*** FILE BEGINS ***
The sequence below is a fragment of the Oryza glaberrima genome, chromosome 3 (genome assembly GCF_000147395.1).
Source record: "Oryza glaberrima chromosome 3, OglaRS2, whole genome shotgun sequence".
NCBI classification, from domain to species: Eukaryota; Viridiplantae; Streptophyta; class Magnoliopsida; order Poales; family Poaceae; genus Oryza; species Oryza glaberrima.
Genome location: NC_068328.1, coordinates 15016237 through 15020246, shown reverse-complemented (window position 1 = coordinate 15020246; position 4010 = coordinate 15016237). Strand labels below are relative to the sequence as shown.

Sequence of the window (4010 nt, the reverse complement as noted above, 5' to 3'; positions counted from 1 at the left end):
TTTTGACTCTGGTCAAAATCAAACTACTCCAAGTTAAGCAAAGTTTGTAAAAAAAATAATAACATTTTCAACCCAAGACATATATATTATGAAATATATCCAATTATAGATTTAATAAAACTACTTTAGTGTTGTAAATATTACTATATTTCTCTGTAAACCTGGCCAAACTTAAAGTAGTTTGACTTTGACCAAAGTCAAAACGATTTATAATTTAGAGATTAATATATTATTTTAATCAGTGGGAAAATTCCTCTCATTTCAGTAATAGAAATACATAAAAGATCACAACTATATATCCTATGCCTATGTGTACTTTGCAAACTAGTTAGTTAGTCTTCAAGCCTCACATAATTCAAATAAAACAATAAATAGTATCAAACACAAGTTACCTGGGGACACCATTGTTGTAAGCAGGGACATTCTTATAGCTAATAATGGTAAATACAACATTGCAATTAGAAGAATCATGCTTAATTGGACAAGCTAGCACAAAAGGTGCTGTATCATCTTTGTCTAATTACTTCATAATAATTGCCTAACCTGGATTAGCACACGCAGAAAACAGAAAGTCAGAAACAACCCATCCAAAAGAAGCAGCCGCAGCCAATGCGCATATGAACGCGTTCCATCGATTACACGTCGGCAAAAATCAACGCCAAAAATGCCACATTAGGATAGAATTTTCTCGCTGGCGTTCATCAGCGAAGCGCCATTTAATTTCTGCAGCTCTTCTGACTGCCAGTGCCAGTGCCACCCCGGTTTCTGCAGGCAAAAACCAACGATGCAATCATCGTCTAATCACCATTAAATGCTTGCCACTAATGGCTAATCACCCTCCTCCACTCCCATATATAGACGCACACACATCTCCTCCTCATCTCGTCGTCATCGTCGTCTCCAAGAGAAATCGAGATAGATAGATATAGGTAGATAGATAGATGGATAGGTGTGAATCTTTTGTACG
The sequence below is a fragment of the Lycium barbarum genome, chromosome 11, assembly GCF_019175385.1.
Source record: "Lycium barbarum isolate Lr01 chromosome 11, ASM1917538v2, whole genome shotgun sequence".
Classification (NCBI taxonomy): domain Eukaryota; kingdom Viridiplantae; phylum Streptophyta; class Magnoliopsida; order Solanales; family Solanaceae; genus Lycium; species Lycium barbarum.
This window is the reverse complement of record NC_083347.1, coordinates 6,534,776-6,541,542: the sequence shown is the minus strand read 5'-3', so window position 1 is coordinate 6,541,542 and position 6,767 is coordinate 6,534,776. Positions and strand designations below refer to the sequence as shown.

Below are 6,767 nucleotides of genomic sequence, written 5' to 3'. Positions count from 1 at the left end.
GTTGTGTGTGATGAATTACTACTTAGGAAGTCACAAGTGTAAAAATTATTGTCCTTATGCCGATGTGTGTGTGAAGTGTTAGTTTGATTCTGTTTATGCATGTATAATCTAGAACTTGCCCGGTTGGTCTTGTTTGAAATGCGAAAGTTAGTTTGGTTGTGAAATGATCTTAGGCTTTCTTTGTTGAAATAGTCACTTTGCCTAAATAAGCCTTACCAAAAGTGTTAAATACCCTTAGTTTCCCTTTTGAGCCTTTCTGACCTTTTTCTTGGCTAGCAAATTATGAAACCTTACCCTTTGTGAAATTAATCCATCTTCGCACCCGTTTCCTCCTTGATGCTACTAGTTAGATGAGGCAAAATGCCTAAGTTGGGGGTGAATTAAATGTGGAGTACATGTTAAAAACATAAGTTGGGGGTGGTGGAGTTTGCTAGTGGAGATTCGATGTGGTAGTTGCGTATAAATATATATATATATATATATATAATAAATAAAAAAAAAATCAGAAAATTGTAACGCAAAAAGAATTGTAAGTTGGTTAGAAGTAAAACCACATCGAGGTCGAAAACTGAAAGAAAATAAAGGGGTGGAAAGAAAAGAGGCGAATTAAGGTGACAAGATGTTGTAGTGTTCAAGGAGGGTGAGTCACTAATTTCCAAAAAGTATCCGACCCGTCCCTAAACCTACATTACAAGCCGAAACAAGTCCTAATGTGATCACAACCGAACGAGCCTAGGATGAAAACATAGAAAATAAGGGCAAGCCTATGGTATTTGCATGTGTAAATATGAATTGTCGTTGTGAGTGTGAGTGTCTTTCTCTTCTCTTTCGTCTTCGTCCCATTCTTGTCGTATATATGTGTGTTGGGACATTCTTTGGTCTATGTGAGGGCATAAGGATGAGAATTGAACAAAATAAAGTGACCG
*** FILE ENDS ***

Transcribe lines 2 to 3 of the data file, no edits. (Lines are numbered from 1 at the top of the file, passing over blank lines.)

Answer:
Source record: "Oryza glaberrima chromosome 3, OglaRS2, whole genome shotgun sequence".
NCBI classification, from domain to species: Eukaryota; Viridiplantae; Streptophyta; class Magnoliopsida; order Poales; family Poaceae; genus Oryza; species Oryza glaberrima.